Dismiss Notice
Join Physics Forums Today!
The friendliest, high quality science and math community on the planet! Everyone who loves science is here!

Homework Help: Efficiency of a heat engine

  1. Dec 7, 2011 #1
    1. The problem statement, all variables and given/known data

    A 52-kg mountain climber, starting from rest, climbs a vertical distance of 730 m. At the top, she is again at rest. In the process, her body generates 4.1 × 10^10 J of energy via metabolic processes. In fact, her body acts like a heat engine, the efficiency of which is given by e = |W|/|QH|, where |W| is the magnitude of the work she does and |QH| is the magnitude of the input heat. Find her efficiency as a heat engine.



    2. Relevant equations

    e = |W|/|Q_H|

    PE = mgh

    Q_C = Q_H - W



    3. The attempt at a solution

    I calculated the potential energy gained by climbing the mountain. I called this Q, and called the 4.1 X 10 ^10 J the Work. However, this did not give me the correct efficiency. Could someone guide me toward what I am missing? Thanks so much for your time
     
  2. jcsd
  3. Dec 7, 2011 #2
    For mgh I got about 370,000 J. This is no where near the number you give 4.1 × 10^10 J.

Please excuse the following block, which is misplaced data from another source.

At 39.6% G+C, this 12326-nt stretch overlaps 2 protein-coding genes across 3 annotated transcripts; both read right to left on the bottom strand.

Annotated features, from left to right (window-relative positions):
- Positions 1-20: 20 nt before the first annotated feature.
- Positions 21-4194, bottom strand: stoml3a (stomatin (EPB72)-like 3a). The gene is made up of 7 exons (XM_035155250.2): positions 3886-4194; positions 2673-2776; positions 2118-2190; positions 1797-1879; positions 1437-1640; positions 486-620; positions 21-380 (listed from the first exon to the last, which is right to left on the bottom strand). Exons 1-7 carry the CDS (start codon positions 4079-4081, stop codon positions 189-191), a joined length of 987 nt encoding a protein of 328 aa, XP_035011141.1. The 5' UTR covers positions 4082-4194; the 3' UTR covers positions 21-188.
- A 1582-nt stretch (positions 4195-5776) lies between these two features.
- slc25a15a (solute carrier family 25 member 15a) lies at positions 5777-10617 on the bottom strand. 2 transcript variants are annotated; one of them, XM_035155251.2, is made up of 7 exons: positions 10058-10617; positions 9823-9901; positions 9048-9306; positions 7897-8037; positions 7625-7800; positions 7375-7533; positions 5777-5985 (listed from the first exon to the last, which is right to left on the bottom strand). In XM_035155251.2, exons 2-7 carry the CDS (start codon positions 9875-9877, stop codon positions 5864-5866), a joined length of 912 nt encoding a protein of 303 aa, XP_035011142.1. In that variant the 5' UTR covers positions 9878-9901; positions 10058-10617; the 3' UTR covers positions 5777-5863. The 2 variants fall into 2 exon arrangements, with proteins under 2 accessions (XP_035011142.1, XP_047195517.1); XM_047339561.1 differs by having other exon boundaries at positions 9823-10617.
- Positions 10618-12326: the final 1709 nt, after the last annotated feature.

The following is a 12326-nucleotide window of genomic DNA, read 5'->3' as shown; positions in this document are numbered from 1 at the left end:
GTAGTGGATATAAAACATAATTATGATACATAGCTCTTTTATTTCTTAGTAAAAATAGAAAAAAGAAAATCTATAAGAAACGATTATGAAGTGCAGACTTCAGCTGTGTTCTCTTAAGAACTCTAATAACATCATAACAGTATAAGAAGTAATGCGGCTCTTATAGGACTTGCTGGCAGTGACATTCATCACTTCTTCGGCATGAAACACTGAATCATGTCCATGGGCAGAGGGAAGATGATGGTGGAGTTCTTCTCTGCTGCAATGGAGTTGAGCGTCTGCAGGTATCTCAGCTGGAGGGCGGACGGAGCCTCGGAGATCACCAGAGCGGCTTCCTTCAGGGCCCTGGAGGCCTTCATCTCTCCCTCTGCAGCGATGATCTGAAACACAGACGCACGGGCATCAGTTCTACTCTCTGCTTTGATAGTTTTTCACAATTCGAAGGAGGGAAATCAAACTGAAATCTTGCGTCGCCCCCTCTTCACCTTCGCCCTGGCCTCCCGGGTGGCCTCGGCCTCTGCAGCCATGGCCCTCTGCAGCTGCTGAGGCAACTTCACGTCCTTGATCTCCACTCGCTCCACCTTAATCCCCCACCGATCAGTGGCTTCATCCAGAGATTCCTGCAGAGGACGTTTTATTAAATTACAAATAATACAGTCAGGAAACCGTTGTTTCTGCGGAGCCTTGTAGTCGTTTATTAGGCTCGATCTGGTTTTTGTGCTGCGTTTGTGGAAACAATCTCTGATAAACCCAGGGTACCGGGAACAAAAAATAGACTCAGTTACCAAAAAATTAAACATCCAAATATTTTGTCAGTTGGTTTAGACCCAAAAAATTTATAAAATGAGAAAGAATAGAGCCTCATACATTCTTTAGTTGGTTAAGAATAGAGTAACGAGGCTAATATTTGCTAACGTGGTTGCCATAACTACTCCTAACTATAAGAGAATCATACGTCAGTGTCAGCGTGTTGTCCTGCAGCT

Humans are pretty efficient so that number 4.1 × 10^10 J should be closer to 370,000 J.

    The energy content of a gallon of gasoline is about 2.2E7 J. See,

    http://www.phy.syr.edu/courses/modules/ENERGY/ENERGY_POLICY/tables.html [Broken]

    From the same link, the energy content of a candy bar is about a million J. The climber would have to eat more then 10,000 candy bars to make the required energy.
     
    Last edited by a moderator: May 5, 2017
  4. Dec 8, 2011 #3

    Andrew Mason

    User Avatar
    Science Advisor
    Homework Helper

    You have it reversed. Qh is the heat flow = 4.1e10 J. W, the work done, is the climbing = mgh. I agree with Spinner that Qh seems extremely high.

    AM
     
Share this great discussion with others via Reddit, Google+, Twitter, or Facebook